The announcement of a “historic US-Bahrain-Israel breakthrough to further peace in the Middle East,” after the United Arab Republic, underlined the strategic realignment of the Middle East underway under the Trump baton. Israel and Gulf Arab nations were in furtive rapport for years, but its formal breakthrough to open ties happened because the long pan-Arab boycott fueled by hate and fear was ready to make way for normal relations when stimulated by the powerful mutual profit motive. For the Gulf, this means embracing trade and tourism with a rich, high-tech economy and is coupled with the availability of long-denied advanced US weaponry. The Arab rulers were willing to sideline the irksome Palestinian issue, which for decades blocked neighborly ties, for the sake of girding up together to ward off the threat posed by a common enemy, Iran. Trump was enabled to reinforce his sanctions regime against the Islamic Republic with another strong lever, growing regional isolation.
Bahrain’s case is different from that of the UAE and riskier. President Trump noted that it took 26 years for the UAE and Israel to establish diplomatic ties; but only a month for the decision by Manama. This discrepancy reflects geography: the Emirates are 100km from Iran, while Bahrain’s islands are no distance at all,
The two cases were different in another way too. Whereas relations with Israel were welcomed not just by Emirati leaders but by their population, Bahrain’s Sunni hereditary king Hamad bin Isa bin Salman al-Khalifa, as ruler of a tiny population with a 70pc Shiite Muslims majority, took a big chance. Iran’s Lebanese agent, Hizballah, has planted and trained terrorist cells among his restive Shiite community. Toppling the Al Khalifa throne would serve Tehran s claim to the island-kingdom as Iran’s “14th province.”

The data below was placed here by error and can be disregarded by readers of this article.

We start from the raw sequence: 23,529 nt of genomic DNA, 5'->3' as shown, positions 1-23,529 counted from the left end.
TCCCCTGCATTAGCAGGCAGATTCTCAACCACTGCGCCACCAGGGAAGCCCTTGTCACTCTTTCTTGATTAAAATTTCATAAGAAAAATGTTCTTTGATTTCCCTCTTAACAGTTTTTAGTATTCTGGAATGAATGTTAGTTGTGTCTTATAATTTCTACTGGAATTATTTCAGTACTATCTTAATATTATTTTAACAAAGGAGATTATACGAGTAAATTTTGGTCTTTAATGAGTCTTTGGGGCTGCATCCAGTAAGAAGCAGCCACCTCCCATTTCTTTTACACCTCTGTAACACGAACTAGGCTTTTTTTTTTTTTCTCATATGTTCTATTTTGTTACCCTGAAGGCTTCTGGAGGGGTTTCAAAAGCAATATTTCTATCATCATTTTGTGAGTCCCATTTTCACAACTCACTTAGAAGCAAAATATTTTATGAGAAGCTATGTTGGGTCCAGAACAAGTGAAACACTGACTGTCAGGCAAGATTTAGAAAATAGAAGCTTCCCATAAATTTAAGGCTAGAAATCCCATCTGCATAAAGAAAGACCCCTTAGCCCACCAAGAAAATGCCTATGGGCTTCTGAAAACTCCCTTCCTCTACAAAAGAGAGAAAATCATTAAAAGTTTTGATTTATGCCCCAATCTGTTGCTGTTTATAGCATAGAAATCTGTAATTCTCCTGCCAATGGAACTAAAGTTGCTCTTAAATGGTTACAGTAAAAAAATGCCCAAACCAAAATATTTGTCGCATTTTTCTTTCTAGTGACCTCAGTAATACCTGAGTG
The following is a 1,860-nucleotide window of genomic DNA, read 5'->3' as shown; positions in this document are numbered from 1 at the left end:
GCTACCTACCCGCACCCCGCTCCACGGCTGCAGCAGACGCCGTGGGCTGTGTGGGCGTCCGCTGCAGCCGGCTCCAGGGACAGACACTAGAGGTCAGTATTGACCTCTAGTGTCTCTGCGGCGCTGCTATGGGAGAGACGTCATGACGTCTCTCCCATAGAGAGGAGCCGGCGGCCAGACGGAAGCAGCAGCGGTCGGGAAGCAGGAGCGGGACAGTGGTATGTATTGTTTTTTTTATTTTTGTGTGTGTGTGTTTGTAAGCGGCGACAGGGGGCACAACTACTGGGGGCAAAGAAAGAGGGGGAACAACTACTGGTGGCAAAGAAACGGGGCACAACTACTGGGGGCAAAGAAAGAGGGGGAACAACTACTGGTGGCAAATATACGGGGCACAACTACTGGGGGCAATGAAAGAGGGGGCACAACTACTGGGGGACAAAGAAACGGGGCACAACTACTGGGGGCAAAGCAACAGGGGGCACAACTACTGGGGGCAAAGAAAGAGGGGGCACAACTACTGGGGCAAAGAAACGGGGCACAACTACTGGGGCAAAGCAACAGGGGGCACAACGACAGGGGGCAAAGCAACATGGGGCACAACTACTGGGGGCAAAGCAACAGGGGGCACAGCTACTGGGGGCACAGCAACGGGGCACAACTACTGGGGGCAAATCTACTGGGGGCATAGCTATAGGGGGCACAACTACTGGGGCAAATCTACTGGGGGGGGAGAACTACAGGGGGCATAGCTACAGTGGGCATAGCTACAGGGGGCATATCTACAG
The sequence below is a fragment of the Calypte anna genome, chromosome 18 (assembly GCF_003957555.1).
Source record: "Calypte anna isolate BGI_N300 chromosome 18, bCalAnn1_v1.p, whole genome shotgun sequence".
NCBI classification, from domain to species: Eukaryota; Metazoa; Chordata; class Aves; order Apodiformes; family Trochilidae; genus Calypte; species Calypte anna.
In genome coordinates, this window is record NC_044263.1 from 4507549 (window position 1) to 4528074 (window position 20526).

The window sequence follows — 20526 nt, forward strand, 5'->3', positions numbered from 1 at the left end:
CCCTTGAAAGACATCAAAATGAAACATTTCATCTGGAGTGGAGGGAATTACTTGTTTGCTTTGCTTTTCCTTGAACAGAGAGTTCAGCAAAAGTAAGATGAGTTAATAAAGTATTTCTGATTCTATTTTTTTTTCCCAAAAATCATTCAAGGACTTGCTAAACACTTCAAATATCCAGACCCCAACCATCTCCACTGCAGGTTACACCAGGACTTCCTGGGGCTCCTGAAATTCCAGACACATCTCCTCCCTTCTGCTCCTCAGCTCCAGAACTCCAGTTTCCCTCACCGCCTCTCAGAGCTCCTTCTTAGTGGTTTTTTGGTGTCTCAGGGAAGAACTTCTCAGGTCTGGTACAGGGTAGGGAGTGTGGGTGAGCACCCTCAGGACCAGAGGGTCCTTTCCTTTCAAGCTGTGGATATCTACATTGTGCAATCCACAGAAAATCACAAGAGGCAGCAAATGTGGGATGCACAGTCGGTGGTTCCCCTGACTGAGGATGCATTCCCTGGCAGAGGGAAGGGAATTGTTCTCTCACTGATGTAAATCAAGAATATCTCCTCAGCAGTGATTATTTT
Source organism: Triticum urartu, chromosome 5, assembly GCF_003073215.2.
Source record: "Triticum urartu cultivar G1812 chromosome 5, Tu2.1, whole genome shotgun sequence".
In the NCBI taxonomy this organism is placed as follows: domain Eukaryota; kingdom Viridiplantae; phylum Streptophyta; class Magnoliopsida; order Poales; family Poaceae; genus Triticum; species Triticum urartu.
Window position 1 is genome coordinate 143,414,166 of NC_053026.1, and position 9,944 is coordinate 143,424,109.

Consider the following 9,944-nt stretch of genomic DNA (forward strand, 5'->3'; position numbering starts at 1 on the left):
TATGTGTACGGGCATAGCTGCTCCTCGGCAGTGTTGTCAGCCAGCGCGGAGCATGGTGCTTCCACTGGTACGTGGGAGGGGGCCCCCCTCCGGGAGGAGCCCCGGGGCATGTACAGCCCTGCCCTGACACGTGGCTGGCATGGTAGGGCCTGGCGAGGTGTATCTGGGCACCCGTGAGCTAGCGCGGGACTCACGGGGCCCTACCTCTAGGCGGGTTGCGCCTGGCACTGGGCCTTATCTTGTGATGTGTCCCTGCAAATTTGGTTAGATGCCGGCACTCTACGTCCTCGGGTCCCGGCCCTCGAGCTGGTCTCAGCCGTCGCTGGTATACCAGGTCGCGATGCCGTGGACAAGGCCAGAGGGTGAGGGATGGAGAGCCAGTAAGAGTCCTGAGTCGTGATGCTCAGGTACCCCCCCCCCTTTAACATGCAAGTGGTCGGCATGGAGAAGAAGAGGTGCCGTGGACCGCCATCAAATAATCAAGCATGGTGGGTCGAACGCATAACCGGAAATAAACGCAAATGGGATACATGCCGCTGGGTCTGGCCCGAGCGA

In 2011, next-door Saudi Arabia sent troops to help the king quell the “Arab Spring” Iran-backed Shiite uprising. Its success would have also impinged heavily on Saudi Arabia’s own Shiite minority in the Eastern Province opposite Bahrain.
The Al-Khalifa rulers depend on Riyadh not just as a shield, but for their economic health. The island-kingdom’s fast depleting Abu Safah oilfield is shared with the Saudi company Aramco. King Hamad would therefore not have ventured to establish diplomatic relations with Israel without a nod from Riyadh, although the Saudi de facto ruler Crown Prince Mohammed bin Salman is constrained by domestic issues from formalizing the kingdom’s working ties with Israel himself.
The strategic importance of the tiny island-kingdom, with the smallest economy among the six Gulf Cooperation Council members, is highly disproportionate to its size. Wedged between its powerful Saudi ally and hostile Qatar and Iran, Bahrain’s archipelago of 100-islands – half of them artificial – plays host to key US bases: Naval Support Activity Bahrain, US Naval Forces Central Command and United States Fifth Fleet. It is the primary base in the region for America’s naval and marine activities.
Bahrain’s Foreign Minister Abdullatif bin Rashid Al Zayani will therefore be an important presence at the White House ceremony on Tuesday for the signing of the Israel-UAE normalization accord.
For its host, President Donald Trump, the occasion will boost his role as a Middle East peacemaker in his campaign for re-election in November. For Netanyahu, who will also be there, it is a sorely needed sugar coating for the pressing imposition of Israel a second national lockdown against the surging coronavirus contagion, which his government has failed to contain.
On Saturday, the Bahrain FM and his Israeli counterpart Gaby Ashkenazi exchanged congratulation on the deal. Iran threatened Bahrain with reprisals, while the Palestinian Authority furiously withdrew its envoy from Manama.